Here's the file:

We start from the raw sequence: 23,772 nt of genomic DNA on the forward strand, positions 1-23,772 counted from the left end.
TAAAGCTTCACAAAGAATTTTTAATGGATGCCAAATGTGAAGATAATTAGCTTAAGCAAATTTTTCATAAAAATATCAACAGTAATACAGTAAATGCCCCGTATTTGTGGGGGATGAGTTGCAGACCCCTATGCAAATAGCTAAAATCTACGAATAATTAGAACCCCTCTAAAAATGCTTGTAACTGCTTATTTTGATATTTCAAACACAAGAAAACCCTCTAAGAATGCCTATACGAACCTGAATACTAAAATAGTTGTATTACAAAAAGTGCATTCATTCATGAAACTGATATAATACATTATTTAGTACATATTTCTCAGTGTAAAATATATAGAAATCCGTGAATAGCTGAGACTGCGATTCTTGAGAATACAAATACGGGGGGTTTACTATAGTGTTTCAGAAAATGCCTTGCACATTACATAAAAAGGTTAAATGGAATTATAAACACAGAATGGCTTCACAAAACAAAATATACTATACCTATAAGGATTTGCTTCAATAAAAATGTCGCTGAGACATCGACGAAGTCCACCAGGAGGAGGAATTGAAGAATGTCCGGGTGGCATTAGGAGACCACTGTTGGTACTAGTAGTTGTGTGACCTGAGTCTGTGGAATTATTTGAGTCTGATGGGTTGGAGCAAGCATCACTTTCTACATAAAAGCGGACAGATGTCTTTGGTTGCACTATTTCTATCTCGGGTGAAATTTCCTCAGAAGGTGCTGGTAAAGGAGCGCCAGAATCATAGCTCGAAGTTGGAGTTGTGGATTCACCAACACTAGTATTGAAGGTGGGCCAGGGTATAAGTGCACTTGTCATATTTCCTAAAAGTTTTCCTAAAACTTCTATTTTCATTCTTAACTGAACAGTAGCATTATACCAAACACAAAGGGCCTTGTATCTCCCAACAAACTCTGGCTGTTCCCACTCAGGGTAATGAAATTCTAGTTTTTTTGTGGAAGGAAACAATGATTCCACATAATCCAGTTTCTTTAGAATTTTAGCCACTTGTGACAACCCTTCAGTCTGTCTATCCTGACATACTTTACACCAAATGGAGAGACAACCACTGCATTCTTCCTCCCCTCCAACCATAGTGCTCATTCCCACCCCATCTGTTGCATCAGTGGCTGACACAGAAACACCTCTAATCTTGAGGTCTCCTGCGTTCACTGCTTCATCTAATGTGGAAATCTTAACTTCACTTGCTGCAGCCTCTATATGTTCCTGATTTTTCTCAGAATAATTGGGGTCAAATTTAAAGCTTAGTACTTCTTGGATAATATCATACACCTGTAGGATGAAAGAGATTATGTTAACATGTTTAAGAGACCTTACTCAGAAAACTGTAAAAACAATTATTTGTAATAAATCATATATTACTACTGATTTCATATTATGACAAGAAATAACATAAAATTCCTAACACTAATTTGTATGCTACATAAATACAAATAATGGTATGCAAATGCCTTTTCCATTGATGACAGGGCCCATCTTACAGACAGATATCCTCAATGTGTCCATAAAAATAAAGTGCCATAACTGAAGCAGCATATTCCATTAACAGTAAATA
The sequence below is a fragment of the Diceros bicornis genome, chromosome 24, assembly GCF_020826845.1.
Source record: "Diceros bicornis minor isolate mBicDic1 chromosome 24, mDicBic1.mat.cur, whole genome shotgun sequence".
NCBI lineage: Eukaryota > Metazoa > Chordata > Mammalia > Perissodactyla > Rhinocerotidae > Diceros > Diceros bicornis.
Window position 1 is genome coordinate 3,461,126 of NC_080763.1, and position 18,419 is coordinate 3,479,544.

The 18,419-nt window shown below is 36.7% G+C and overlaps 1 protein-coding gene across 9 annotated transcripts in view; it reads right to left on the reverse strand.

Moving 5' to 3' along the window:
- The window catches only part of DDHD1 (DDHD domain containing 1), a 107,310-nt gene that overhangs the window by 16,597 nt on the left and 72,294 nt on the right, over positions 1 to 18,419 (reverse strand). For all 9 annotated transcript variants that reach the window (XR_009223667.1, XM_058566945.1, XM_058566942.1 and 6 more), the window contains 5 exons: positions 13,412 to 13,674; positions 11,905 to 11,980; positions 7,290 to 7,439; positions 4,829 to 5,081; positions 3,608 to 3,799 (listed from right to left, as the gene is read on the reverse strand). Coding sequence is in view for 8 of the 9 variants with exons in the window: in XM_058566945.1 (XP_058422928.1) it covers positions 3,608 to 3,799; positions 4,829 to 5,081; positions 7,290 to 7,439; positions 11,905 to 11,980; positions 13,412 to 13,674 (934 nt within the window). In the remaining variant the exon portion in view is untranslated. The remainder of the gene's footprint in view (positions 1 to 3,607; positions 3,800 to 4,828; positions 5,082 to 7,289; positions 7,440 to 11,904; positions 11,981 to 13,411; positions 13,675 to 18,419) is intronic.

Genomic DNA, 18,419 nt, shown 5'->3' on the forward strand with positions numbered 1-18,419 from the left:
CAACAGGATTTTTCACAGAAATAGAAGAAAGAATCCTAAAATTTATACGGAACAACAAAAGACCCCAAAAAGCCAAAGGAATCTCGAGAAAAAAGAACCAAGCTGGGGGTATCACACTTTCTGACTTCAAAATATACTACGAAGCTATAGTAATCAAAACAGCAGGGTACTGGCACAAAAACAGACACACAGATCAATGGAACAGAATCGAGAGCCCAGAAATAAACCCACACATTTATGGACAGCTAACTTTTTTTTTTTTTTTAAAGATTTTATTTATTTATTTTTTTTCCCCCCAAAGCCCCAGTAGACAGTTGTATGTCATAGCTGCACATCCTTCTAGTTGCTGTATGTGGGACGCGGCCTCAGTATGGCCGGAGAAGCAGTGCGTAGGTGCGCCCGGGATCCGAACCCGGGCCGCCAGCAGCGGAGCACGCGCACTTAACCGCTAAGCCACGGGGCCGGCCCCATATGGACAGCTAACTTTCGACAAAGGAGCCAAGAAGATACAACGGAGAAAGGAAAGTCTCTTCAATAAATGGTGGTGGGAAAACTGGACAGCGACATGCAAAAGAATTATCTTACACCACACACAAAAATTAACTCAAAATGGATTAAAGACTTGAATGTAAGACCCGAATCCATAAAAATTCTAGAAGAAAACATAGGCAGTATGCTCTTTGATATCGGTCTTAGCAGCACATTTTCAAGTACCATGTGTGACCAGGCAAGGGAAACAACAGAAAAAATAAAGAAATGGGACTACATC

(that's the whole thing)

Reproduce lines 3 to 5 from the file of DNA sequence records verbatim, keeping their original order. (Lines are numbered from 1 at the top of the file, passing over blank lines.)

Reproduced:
The sequence below is a fragment of the Diceros bicornis genome, chromosome 24, assembly GCF_020826845.1.
Source record: "Diceros bicornis minor isolate mBicDic1 chromosome 24, mDicBic1.mat.cur, whole genome shotgun sequence".
NCBI lineage: Eukaryota > Metazoa > Chordata > Mammalia > Perissodactyla > Rhinocerotidae > Diceros > Diceros bicornis.